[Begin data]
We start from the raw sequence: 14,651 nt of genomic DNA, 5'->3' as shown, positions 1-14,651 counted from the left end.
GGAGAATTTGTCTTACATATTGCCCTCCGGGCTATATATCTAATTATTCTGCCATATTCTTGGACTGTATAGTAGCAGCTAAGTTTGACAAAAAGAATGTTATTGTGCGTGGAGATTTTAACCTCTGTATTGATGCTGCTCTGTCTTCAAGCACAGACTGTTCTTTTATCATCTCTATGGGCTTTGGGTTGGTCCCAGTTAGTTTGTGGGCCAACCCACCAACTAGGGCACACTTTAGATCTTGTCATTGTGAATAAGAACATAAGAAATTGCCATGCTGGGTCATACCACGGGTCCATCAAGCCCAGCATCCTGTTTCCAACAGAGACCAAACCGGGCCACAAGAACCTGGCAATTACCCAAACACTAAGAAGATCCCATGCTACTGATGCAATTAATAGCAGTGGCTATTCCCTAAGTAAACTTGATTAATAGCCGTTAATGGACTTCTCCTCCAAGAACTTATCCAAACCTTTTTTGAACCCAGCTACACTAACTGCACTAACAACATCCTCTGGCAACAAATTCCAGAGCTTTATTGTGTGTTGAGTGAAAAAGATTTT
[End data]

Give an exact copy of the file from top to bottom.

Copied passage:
We start from the raw sequence: 14,651 nt of genomic DNA, 5'->3' as shown, positions 1-14,651 counted from the left end.
GGAGAATTTGTCTTACATATTGCCCTCCGGGCTATATATCTAATTATTCTGCCATATTCTTGGACTGTATAGTAGCAGCTAAGTTTGACAAAAAGAATGTTATTGTGCGTGGAGATTTTAACCTCTGTATTGATGCTGCTCTGTCTTCAAGCACAGACTGTTCTTTTATCATCTCTATGGGCTTTGGGTTGGTCCCAGTTAGTTTGTGGGCCAACCCACCAACTAGGGCACACTTTAGATCTTGTCATTGTGAATAAGAACATAAGAAATTGCCATGCTGGGTCATACCACGGGTCCATCAAGCCCAGCATCCTGTTTCCAACAGAGACCAAACCGGGCCACAAGAACCTGGCAATTACCCAAACACTAAGAAGATCCCATGCTACTGATGCAATTAATAGCAGTGGCTATTCCCTAAGTAAACTTGATTAATAGCCGTTAATGGACTTCTCCTCCAAGAACTTATCCAAACCTTTTTTGAACCCAGCTACACTAACTGCACTAACAACATCCTCTGGCAACAAATTCCAGAGCTTTATTGTGTGTTGAGTGAAAAAGATTTT